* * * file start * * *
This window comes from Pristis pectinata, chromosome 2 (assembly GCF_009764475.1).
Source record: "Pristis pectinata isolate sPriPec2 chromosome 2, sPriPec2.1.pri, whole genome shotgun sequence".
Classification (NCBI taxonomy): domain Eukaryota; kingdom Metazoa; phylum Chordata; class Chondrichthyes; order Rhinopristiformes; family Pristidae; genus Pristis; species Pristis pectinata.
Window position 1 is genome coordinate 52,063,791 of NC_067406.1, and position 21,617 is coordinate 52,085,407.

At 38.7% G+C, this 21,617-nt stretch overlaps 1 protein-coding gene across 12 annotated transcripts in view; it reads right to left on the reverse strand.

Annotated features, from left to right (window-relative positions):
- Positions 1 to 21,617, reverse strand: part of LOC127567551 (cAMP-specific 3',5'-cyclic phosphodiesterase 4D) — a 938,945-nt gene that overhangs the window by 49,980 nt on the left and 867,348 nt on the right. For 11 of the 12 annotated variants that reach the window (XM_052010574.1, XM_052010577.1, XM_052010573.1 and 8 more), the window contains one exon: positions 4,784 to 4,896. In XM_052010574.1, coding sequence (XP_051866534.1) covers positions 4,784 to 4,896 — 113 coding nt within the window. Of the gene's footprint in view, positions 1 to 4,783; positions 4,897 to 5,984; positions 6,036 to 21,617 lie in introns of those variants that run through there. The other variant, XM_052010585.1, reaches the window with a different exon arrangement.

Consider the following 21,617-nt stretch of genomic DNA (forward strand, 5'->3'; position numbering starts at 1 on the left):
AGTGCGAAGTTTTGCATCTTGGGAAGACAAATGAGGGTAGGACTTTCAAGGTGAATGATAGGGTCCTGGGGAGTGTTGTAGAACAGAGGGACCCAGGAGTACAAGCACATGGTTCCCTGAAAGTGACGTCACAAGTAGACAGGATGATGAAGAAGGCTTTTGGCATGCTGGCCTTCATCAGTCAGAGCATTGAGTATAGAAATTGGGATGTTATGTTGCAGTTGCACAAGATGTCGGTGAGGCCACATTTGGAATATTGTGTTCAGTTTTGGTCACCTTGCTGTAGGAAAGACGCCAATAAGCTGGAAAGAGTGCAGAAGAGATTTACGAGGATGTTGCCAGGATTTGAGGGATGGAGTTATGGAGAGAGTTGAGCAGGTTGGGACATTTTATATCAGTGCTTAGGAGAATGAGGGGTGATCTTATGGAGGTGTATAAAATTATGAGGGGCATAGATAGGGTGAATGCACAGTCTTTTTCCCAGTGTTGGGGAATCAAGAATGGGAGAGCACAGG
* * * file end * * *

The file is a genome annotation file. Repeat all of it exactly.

This window comes from Pristis pectinata, chromosome 2 (assembly GCF_009764475.1).
Source record: "Pristis pectinata isolate sPriPec2 chromosome 2, sPriPec2.1.pri, whole genome shotgun sequence".
Classification (NCBI taxonomy): domain Eukaryota; kingdom Metazoa; phylum Chordata; class Chondrichthyes; order Rhinopristiformes; family Pristidae; genus Pristis; species Pristis pectinata.
Window position 1 is genome coordinate 52,063,791 of NC_067406.1, and position 21,617 is coordinate 52,085,407.

At 38.7% G+C, this 21,617-nt stretch overlaps 1 protein-coding gene across 12 annotated transcripts in view; it reads right to left on the reverse strand.

Annotated features, from left to right (window-relative positions):
- Positions 1 to 21,617, reverse strand: part of LOC127567551 (cAMP-specific 3',5'-cyclic phosphodiesterase 4D) — a 938,945-nt gene that overhangs the window by 49,980 nt on the left and 867,348 nt on the right. For 11 of the 12 annotated variants that reach the window (XM_052010574.1, XM_052010577.1, XM_052010573.1 and 8 more), the window contains one exon: positions 4,784 to 4,896. In XM_052010574.1, coding sequence (XP_051866534.1) covers positions 4,784 to 4,896 — 113 coding nt within the window. Of the gene's footprint in view, positions 1 to 4,783; positions 4,897 to 5,984; positions 6,036 to 21,617 lie in introns of those variants that run through there. The other variant, XM_052010585.1, reaches the window with a different exon arrangement.

Consider the following 21,617-nt stretch of genomic DNA (forward strand, 5'->3'; position numbering starts at 1 on the left):
AGTGCGAAGTTTTGCATCTTGGGAAGACAAATGAGGGTAGGACTTTCAAGGTGAATGATAGGGTCCTGGGGAGTGTTGTAGAACAGAGGGACCCAGGAGTACAAGCACATGGTTCCCTGAAAGTGACGTCACAAGTAGACAGGATGATGAAGAAGGCTTTTGGCATGCTGGCCTTCATCAGTCAGAGCATTGAGTATAGAAATTGGGATGTTATGTTGCAGTTGCACAAGATGTCGGTGAGGCCACATTTGGAATATTGTGTTCAGTTTTGGTCACCTTGCTGTAGGAAAGACGCCAATAAGCTGGAAAGAGTGCAGAAGAGATTTACGAGGATGTTGCCAGGATTTGAGGGATGGAGTTATGGAGAGAGTTGAGCAGGTTGGGACATTTTATATCAGTGCTTAGGAGAATGAGGGGTGATCTTATGGAGGTGTATAAAATTATGAGGGGCATAGATAGGGTGAATGCACAGTCTTTTTCCCAGTGTTGGGGAATCAAGAATGGGAGAGCACAGG